See the following -

Accessibility In Open Source For People With ADHD, Dyslexia, And Autism Spectrum Disorder

For a long time, attention deficit hyperactivity disorder (ADHD), autism, Asperger syndrome, dyslexia, and other neurodiverse conditions were considered things that hold people back. But now, many researchers and employers recognize that neurodiversity is a competitive advantage, especially in technology, and especially when certain accommodations are provided. This is certainly true for me. I'm a 39-year-old teacher in Sweden diagnosed with ADHD and Asperger's (also referred to as Autism Level 1). I'm also an intermediate Linux user and use it daily for Java programming, productivity, and gaming. I've been using Linux since the late 1990s, and I've learned ways open source programs can be made more accessible for people with these conditions.

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My Open Source Journey With C From A Neurodiverse Perspective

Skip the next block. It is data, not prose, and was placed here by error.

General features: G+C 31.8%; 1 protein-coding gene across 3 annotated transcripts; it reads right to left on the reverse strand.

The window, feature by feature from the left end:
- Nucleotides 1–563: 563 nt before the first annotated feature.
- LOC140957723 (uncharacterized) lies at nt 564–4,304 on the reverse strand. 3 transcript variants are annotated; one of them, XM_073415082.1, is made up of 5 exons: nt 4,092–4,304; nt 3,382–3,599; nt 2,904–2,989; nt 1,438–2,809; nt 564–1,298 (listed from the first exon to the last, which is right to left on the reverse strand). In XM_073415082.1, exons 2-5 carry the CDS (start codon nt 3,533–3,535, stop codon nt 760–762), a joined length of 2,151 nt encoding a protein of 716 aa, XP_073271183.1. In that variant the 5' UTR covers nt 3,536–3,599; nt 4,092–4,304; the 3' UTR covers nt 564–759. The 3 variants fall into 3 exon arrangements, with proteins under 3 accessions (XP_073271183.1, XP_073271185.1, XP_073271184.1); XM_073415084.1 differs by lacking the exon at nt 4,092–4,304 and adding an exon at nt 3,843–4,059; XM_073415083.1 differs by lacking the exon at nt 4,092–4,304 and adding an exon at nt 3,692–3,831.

Gaming is a big industry. Some studies suggest neurodiverse kids may be even more focused on gaming than other kids. I would tell a neurodiverse high school or college kid that If you learn C, you may be able to learn the basics of, for example, writing efficient drivers for a graphics card, or to make efficient file I/O routines to optimize their favorite game. I would also be honest that it takes time and effort to learn, but that it's worth the effort. Once you learn it, you have greater control of things like hardware. For learning C, I recommend a neurodiverse kid to install a beginner-friendly Linux distro, and then find some tutorials on the net. I also recommend breaking down things step by step, and drawing diagrams of, for example, pointers. I did that to better understand the concept, and it worked for me. In the end, that's what it's about: Find a learning method that works for you, no matter what teachers and other students may say, and use it to learn the open source skill that interests you. It can be done, and anyone can do it.

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